Considering the shambles in the legislature, every citizen is entitled to ask who among our lawmakers has truly borne his or her responsibilities. However, voters should at the same time ask themselves whether tolerance and forgetfulness of improper behavior has been the hotbed that has fostered this gang of out-of-control lawmakers. Is the public more concerned about whether legislators have given away presents, organized raffles and proposed Mid-Autumn Festival toasts, or whether their work in the legislature has served to safeguard the nation?
Tolerance and forgetfulness is the catalyst for the rampant delinquency of political hacks. It is what has prevented Taiwan’s democracy from becoming properly established. Only when citizens stop being so tolerant will they be able to force politicians to change their behavior. Only when the public stops being so forgetful will these public servants be held accountable to society’s collective memory.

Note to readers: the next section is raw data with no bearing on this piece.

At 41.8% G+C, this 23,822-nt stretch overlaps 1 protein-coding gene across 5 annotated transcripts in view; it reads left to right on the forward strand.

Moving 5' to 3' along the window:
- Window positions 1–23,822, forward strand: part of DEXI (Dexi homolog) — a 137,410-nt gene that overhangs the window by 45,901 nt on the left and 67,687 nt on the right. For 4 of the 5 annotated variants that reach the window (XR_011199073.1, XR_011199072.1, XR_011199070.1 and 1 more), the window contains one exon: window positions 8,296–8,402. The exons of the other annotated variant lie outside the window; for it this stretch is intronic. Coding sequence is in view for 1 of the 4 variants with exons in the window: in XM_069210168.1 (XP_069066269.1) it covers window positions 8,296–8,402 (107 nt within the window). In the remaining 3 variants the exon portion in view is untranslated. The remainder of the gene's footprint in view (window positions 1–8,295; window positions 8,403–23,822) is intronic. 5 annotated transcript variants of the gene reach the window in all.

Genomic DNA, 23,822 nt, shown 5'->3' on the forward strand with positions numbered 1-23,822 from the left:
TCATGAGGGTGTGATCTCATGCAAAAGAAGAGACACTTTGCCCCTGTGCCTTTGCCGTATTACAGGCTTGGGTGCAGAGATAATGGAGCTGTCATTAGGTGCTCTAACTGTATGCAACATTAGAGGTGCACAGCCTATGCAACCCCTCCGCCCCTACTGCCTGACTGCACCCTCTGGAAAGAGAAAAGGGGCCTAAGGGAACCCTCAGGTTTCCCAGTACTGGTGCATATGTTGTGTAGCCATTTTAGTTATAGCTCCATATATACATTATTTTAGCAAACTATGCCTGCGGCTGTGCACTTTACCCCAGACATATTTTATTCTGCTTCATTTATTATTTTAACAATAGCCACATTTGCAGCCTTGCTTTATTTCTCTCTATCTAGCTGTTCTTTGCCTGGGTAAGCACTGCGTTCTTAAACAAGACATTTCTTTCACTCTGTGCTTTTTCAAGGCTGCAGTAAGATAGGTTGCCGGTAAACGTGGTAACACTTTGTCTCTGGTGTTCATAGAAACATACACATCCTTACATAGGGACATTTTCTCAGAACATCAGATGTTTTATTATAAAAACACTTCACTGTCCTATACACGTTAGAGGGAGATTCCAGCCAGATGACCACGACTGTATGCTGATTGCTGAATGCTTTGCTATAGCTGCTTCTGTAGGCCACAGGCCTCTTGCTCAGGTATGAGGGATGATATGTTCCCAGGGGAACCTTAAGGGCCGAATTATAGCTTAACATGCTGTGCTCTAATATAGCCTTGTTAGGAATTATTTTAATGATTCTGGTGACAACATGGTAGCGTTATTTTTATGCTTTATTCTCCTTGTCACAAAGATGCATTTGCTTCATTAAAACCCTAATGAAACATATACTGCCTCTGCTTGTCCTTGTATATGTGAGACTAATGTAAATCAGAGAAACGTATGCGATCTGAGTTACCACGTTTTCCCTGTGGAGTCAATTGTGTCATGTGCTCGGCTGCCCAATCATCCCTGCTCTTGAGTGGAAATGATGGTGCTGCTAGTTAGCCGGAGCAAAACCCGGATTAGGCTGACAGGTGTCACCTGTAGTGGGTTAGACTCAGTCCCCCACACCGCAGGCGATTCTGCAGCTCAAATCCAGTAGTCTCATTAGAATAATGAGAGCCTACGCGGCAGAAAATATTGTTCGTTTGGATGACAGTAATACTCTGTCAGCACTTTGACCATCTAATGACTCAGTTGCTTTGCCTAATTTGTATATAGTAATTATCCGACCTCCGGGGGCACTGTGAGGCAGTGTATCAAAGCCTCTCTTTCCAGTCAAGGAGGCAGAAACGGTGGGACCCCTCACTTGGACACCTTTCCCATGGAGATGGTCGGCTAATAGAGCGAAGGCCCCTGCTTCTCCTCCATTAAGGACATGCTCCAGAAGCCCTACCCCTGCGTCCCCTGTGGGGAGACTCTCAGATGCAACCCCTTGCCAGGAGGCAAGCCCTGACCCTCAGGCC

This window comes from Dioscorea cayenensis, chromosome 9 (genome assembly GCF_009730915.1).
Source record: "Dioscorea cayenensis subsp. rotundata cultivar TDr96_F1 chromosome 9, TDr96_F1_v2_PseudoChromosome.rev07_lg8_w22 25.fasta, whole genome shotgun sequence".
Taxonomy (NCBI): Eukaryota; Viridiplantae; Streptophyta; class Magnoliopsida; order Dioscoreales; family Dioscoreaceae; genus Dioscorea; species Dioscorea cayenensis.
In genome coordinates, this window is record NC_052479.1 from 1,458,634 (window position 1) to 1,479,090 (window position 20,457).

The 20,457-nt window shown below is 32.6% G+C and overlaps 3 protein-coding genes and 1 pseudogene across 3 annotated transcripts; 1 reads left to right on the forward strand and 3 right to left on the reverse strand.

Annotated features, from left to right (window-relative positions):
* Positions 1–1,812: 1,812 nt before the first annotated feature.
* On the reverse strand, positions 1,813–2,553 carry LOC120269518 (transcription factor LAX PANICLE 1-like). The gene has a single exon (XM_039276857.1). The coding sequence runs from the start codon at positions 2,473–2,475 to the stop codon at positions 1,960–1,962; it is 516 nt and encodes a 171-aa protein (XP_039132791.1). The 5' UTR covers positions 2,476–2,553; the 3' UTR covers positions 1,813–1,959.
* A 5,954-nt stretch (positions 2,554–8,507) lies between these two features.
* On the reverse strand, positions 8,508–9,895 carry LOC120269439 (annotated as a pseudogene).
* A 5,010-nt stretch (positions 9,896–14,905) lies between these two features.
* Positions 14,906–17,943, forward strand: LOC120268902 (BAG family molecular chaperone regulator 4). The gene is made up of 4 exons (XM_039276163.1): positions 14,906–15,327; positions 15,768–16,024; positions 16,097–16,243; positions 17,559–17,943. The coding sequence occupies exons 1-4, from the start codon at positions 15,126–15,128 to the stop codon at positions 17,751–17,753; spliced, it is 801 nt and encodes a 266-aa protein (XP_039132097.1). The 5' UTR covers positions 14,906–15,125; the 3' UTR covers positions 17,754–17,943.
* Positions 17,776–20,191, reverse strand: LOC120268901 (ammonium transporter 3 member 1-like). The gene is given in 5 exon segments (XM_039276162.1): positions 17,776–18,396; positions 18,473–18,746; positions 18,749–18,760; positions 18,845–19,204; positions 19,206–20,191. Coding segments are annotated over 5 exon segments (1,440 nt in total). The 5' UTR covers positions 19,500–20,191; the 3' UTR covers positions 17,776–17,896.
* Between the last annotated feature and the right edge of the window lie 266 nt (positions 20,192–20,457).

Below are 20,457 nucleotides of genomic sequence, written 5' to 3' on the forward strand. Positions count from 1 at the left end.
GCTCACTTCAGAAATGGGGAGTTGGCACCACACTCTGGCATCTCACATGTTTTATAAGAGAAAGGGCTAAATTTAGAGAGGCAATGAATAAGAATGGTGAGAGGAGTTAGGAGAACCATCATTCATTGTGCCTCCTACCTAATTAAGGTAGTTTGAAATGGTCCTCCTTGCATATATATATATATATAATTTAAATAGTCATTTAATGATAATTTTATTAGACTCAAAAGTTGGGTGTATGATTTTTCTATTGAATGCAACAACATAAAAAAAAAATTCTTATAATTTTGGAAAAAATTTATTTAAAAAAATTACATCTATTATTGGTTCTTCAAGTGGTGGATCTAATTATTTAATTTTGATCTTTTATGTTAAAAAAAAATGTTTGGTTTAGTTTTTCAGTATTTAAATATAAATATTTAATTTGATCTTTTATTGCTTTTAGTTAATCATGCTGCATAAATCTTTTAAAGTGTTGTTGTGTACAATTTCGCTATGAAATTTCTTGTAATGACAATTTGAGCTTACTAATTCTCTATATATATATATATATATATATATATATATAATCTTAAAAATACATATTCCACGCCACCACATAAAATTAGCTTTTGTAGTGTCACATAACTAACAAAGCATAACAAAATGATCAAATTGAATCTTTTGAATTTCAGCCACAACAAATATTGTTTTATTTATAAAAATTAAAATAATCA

The Constitution 133 Alliance’s recall campaign offers a chance to cure this chronic political malady. It offers a ray of hope for democracy, which needs deepening. For politicians to place the public above their party, Taiwanese must first identify themselves as citizens, not as pawns of the pan-blue or pan-green political camps.
They must invest time in the future for the generations to come. They should unite to do battle in a political war. They must take action to be able to one day write a history of real democracy and constitutional government in Taiwan.
Huang Kuo-chang is a research professor at Academia Sinica’s Institutum Iurisprudentiae.
Translated by Julian Clegg